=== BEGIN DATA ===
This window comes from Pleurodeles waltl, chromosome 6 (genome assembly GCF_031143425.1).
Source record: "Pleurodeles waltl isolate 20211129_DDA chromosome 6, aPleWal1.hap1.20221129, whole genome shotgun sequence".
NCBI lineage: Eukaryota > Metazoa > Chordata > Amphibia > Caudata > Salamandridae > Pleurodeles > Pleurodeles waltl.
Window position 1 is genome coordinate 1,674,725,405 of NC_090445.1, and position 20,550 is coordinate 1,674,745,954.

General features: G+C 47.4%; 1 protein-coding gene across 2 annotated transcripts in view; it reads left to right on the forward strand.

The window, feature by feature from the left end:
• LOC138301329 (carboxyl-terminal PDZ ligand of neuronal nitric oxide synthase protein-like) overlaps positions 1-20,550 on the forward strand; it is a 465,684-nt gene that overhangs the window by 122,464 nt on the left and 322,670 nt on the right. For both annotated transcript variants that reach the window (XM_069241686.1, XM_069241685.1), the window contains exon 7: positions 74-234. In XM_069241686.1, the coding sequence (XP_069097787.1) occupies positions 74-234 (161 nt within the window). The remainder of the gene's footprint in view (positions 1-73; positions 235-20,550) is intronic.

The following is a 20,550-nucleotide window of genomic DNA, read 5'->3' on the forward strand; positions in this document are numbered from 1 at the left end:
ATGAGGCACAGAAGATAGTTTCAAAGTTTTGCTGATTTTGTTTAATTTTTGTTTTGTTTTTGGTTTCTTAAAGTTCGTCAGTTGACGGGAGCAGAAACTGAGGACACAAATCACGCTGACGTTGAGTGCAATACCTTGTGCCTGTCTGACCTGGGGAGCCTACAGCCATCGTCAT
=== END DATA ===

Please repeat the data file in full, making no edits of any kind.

This window comes from Pleurodeles waltl, chromosome 6 (genome assembly GCF_031143425.1).
Source record: "Pleurodeles waltl isolate 20211129_DDA chromosome 6, aPleWal1.hap1.20221129, whole genome shotgun sequence".
NCBI lineage: Eukaryota > Metazoa > Chordata > Amphibia > Caudata > Salamandridae > Pleurodeles > Pleurodeles waltl.
Window position 1 is genome coordinate 1,674,725,405 of NC_090445.1, and position 20,550 is coordinate 1,674,745,954.

General features: G+C 47.4%; 1 protein-coding gene across 2 annotated transcripts in view; it reads left to right on the forward strand.

The window, feature by feature from the left end:
• LOC138301329 (carboxyl-terminal PDZ ligand of neuronal nitric oxide synthase protein-like) overlaps positions 1-20,550 on the forward strand; it is a 465,684-nt gene that overhangs the window by 122,464 nt on the left and 322,670 nt on the right. For both annotated transcript variants that reach the window (XM_069241686.1, XM_069241685.1), the window contains exon 7: positions 74-234. In XM_069241686.1, the coding sequence (XP_069097787.1) occupies positions 74-234 (161 nt within the window). The remainder of the gene's footprint in view (positions 1-73; positions 235-20,550) is intronic.

The following is a 20,550-nucleotide window of genomic DNA, read 5'->3' on the forward strand; positions in this document are numbered from 1 at the left end:
ATGAGGCACAGAAGATAGTTTCAAAGTTTTGCTGATTTTGTTTAATTTTTGTTTTGTTTTTGGTTTCTTAAAGTTCGTCAGTTGACGGGAGCAGAAACTGAGGACACAAATCACGCTGACGTTGAGTGCAATACCTTGTGCCTGTCTGACCTGGGGAGCCTACAGCCATCGTCAT